When you don’t have a bank account, you may be confused about what to do when you receive a check. You can’t use the money that the check represents until you cash it. But how can you cash the check without a bank account?
Luckily, there are actually many different ways you can cash a check when you don’t have a bank account. Depending on your situation, one method might be better than another for you. Here are some options to consider.
What to know before you go
Before you go to cash your check, make sure you bring your ID. Most places are going to require it in order to cash a check. Some forms of ID you can use:
- Driver’s license.
- Green card.
If you have a tribal ID, nonresident alien card, or military ID, you may be able to use that instead. Call ahead and ask what forms of ID are accepted before you go.
Take it to the check writer’s bank
You can take the check to the bank of the person who wrote it and ask the bank to cash it. Look on the front of the check to find the name of the bank.
The bank might charge you a fee to cash the check since you’re not a customer – or they might have a policy against cashing checks for non-customers. You’ll have to call or visit to find out. Most likely, though, the bank will charge a flat fee, or it’ll take a percentage of the overall amount with a minimum charge of, say, $5.
Try another bank
You can also try cashing the check at another bank, one the check writer is not a member of. But you’ll probably have much less luck without some sort of connection to the bank. And they’ll likely charge you a fee, too.
Often, the bank will require that the check you want to cash is less than six months old. So don’t sit around waiting to cash a check – it’s better to do it sooner rather than later.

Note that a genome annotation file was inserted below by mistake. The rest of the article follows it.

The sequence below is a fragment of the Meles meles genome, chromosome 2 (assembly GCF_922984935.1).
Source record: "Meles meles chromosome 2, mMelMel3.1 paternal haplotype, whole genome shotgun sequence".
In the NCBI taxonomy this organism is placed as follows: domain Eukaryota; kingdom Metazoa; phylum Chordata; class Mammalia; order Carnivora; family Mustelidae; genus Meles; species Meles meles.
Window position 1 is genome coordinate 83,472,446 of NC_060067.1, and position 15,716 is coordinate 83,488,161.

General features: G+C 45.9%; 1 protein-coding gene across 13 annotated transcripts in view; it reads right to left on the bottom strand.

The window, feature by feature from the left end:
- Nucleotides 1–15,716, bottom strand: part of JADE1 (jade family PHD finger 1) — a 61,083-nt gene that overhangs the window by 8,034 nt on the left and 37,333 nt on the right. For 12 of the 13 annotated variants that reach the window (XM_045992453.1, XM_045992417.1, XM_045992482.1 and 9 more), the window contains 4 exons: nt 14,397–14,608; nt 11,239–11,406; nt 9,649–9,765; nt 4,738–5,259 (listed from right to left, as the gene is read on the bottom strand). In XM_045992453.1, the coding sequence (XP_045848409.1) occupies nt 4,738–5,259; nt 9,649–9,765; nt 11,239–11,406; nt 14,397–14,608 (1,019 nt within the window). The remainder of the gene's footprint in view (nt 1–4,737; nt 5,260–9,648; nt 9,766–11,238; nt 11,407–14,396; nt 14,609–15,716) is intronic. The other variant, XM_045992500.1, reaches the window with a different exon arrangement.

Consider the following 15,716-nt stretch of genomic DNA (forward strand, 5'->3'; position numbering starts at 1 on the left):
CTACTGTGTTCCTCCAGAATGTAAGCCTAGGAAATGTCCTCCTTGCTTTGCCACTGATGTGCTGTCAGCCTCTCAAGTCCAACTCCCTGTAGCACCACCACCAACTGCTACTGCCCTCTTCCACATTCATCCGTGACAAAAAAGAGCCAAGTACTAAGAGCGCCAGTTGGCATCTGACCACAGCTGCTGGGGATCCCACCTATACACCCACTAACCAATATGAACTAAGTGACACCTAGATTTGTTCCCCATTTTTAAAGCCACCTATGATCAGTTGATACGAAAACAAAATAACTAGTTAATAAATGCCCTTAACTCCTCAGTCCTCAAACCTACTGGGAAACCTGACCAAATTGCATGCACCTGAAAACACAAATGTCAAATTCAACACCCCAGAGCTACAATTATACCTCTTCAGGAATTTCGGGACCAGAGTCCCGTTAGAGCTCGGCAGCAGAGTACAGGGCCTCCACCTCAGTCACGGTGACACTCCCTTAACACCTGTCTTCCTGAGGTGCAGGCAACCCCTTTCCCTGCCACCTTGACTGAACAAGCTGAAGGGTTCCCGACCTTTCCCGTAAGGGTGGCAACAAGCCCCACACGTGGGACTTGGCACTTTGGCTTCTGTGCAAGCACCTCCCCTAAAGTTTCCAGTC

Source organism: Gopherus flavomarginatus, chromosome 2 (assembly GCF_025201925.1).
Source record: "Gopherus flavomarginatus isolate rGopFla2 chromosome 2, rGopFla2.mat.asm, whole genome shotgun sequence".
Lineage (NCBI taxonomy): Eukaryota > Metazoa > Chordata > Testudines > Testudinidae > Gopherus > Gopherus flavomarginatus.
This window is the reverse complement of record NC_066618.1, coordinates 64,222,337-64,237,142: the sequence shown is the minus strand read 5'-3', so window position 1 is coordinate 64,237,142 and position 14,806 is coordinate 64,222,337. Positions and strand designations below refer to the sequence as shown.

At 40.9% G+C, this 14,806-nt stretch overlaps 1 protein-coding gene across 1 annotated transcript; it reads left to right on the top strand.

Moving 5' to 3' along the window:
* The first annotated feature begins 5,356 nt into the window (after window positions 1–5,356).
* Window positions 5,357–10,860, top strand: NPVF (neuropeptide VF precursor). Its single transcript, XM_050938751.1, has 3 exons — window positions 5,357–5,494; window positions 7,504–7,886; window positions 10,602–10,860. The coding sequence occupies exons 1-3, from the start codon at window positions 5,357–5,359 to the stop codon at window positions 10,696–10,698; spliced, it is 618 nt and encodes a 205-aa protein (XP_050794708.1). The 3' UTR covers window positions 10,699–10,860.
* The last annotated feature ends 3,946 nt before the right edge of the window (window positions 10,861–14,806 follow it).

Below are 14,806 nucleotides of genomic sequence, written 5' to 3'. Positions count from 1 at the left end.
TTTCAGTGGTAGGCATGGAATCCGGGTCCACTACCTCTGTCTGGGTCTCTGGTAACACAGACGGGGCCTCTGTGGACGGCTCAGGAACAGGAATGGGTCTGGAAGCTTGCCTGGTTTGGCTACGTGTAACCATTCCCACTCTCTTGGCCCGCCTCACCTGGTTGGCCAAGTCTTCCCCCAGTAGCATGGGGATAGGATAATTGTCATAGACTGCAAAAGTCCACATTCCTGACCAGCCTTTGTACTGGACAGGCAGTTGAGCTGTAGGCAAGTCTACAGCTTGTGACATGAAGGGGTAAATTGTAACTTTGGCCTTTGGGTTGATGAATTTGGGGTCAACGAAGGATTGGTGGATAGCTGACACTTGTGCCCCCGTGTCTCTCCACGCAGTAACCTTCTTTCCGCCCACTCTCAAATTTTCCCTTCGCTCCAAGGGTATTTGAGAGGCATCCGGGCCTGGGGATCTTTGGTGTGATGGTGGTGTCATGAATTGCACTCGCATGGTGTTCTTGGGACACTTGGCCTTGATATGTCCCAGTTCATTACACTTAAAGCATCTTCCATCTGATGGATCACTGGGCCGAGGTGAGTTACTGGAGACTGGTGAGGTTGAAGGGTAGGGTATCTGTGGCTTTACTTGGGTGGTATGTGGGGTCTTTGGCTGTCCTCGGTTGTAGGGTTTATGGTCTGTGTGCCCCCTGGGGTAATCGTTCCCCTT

Load it on a prepaid card
You can use prepaid cards for a lot of the same functions as a bank. When you have a check to cash, load it onto a prepaid card, that way you can spend it simply by swiping your card wherever it’s accepted.
An example of a prepaid card is Brinks Prepaid Mastercard®.
You can buy these cards at many different retail stores, or even order one online. Once you have it, be sure to activate it properly before depositing your check onto it.
You might be able to load the check by using an app, or by taking a picture of the check with your phone. Some prepaid cards also let you do direct deposit. So if you get a regular paycheck, you can set it up with your employer so that the paycheck goes directly to the prepaid card every time you’re paid.
You might also be able to do the same with government checks, such as Social Security checks.
Note that prepaid cards nearly always have fees. It might cost $5 or so every time you load the card. If you get paid once a week, that’s $20 in fees just to access your own money.
There might be other fees, too – fees to access funds at the ATM, monthly fees to keep the card active, and so on. Check the card in question so you know what to expect.
Cash it at a credit union
Another place to try is a credit union in your area. Just like a bank, they’ll probably charge a fee and ask for identification, and they may refuse if you or the check writer aren’t members.
But since credit unions are not-for-profit, unlike banks, they might be more willing to take a chance on a member of the community. It’s worth a try.